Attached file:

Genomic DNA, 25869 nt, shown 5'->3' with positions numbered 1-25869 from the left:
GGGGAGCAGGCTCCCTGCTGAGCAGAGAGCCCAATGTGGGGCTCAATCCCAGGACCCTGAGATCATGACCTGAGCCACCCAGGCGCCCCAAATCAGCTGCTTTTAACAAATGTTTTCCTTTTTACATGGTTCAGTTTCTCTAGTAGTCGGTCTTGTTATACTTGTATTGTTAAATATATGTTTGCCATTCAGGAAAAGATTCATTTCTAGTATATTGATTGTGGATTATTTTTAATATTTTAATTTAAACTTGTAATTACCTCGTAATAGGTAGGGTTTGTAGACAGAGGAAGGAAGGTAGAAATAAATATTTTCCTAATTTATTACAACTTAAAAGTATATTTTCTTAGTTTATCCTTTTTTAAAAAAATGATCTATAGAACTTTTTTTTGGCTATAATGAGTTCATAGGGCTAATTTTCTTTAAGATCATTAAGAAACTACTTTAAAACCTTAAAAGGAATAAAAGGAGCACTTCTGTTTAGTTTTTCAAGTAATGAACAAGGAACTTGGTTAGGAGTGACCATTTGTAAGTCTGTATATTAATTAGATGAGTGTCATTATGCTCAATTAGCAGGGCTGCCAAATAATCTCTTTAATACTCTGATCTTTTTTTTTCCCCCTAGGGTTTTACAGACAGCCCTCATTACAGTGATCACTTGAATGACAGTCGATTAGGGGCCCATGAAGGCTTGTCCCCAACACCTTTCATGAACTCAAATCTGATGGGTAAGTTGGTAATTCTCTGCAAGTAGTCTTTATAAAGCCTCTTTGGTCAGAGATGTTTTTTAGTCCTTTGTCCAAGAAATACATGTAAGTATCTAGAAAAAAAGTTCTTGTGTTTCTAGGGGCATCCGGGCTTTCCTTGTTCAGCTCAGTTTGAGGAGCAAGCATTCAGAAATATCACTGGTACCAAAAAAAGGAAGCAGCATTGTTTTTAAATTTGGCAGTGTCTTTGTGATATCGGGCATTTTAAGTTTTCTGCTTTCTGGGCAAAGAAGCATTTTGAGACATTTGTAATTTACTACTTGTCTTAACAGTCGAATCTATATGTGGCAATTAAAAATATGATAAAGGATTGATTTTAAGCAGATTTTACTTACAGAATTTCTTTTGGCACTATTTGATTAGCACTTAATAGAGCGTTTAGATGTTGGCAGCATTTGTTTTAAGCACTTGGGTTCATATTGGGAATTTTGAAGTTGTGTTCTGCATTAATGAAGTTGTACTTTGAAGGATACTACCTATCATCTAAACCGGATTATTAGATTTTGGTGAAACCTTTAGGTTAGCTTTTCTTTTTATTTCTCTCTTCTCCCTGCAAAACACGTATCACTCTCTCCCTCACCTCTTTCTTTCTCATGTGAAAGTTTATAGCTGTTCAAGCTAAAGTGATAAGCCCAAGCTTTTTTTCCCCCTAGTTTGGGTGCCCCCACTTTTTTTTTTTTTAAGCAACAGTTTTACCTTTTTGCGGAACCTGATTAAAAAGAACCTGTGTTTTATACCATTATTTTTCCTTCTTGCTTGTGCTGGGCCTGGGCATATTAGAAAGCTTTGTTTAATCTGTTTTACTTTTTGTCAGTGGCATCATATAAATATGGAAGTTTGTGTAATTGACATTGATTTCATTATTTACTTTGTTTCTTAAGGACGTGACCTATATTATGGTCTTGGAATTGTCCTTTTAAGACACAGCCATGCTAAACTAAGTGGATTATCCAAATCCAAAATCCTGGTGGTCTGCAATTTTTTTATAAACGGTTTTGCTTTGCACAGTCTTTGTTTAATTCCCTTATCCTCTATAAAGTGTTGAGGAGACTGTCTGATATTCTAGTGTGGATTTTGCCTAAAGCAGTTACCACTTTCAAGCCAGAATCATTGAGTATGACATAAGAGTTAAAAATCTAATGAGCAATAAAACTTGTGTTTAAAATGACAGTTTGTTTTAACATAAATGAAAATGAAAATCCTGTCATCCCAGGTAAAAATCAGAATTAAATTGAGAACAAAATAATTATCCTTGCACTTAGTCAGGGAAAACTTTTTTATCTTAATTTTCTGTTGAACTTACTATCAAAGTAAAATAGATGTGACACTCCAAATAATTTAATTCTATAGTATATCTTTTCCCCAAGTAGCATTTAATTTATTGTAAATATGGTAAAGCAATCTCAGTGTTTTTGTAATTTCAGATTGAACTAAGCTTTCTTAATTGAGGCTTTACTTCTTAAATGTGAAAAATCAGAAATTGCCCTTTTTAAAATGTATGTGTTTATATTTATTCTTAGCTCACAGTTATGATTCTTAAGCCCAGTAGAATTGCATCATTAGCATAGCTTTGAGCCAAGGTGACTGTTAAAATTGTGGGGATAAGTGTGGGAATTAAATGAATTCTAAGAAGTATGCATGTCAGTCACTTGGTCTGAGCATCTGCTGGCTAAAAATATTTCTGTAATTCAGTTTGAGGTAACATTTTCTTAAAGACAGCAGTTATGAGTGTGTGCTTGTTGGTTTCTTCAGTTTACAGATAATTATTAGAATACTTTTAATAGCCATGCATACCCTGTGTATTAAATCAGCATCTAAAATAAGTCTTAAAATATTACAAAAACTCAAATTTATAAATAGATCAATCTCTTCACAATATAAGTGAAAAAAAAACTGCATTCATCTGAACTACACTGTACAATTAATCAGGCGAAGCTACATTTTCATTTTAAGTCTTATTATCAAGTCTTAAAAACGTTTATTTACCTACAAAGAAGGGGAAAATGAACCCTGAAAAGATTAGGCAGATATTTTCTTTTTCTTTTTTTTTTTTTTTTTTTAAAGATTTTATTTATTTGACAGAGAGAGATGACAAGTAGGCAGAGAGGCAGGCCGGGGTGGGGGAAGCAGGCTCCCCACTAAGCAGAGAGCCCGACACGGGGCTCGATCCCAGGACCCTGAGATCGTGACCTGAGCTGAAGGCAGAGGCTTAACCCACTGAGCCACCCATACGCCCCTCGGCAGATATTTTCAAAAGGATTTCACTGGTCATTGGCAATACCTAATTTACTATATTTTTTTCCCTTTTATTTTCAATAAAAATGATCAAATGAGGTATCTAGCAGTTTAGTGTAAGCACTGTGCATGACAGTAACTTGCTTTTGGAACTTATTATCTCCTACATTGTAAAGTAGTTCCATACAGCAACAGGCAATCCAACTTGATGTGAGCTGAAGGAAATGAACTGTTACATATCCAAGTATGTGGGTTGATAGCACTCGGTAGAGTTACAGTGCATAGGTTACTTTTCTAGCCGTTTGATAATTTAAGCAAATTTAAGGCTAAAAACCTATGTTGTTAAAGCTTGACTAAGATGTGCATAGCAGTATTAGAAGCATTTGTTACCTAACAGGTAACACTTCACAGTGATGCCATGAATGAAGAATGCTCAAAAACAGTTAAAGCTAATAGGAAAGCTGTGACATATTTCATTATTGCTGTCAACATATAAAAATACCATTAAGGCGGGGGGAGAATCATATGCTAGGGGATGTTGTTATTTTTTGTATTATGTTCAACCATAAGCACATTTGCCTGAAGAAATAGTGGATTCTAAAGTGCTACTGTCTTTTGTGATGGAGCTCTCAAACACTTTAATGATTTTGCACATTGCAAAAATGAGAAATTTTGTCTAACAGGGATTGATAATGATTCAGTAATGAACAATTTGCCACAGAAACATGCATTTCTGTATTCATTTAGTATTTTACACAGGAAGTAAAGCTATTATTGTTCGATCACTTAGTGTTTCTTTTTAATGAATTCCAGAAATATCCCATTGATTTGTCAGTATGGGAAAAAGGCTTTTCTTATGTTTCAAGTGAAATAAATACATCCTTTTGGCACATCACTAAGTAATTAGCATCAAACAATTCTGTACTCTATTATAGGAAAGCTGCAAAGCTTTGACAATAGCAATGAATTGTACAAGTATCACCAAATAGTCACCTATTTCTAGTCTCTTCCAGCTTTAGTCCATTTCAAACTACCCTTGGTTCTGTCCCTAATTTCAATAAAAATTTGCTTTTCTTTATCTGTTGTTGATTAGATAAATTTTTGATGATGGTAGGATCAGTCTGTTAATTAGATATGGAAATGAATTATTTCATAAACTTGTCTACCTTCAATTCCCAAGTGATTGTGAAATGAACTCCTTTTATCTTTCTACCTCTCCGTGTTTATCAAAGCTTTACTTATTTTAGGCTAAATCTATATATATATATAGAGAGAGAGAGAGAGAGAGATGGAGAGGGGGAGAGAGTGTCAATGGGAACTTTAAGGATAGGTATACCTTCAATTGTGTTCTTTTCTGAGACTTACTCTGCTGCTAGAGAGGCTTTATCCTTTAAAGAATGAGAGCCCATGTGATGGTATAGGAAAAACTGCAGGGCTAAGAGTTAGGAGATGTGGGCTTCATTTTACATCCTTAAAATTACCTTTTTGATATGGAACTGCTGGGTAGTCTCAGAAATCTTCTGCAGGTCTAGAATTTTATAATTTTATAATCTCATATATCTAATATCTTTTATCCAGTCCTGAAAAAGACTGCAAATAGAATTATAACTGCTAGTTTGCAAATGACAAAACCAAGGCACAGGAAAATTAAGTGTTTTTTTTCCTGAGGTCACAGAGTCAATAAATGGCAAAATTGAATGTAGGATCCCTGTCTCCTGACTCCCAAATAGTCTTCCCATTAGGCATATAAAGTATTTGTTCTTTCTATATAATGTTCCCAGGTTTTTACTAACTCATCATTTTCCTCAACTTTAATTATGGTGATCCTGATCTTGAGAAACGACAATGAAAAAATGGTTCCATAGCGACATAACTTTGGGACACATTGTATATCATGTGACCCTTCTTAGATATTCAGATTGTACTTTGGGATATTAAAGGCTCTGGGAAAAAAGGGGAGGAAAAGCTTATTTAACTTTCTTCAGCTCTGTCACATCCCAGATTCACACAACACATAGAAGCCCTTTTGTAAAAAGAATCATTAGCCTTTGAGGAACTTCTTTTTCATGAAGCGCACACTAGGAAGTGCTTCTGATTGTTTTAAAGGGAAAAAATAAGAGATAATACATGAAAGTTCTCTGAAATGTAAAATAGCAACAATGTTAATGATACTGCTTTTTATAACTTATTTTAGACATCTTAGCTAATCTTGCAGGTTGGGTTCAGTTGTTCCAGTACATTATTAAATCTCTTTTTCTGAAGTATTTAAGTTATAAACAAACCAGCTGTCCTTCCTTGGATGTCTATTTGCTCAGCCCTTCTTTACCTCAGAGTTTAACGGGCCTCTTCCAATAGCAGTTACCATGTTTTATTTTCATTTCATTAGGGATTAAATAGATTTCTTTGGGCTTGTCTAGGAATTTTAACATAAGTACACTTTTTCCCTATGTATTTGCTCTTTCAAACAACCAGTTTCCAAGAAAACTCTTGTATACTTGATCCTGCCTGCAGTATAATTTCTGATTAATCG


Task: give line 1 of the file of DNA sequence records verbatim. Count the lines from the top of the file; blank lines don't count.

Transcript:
Genomic DNA, 25869 nt, shown 5'->3' with positions numbered 1-25869 from the left: